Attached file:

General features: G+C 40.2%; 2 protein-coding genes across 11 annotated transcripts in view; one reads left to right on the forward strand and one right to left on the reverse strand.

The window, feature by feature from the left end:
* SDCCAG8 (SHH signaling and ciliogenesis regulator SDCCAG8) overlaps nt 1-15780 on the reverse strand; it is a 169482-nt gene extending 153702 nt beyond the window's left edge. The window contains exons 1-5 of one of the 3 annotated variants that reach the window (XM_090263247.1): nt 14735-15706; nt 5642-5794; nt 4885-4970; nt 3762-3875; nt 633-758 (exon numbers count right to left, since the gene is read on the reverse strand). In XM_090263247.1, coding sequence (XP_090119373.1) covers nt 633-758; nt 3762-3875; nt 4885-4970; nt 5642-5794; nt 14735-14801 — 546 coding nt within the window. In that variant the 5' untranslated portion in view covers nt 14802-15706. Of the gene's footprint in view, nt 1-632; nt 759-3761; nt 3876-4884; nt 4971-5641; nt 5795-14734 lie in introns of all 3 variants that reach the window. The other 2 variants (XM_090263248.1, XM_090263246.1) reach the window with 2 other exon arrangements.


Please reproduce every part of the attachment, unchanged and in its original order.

General features: G+C 40.2%; 2 protein-coding genes across 11 annotated transcripts in view; one reads left to right on the forward strand and one right to left on the reverse strand.

The window, feature by feature from the left end:
* SDCCAG8 (SHH signaling and ciliogenesis regulator SDCCAG8) overlaps nt 1-15780 on the reverse strand; it is a 169482-nt gene extending 153702 nt beyond the window's left edge. The window contains exons 1-5 of one of the 3 annotated variants that reach the window (XM_090263247.1): nt 14735-15706; nt 5642-5794; nt 4885-4970; nt 3762-3875; nt 633-758 (exon numbers count right to left, since the gene is read on the reverse strand). In XM_090263247.1, coding sequence (XP_090119373.1) covers nt 633-758; nt 3762-3875; nt 4885-4970; nt 5642-5794; nt 14735-14801 — 546 coding nt within the window. In that variant the 5' untranslated portion in view covers nt 14802-15706. Of the gene's footprint in view, nt 1-632; nt 759-3761; nt 3876-4884; nt 4971-5641; nt 5795-14734 lie in introns of all 3 variants that reach the window. The other 2 variants (XM_090263248.1, XM_090263246.1) reach the window with 2 other exon arrangements.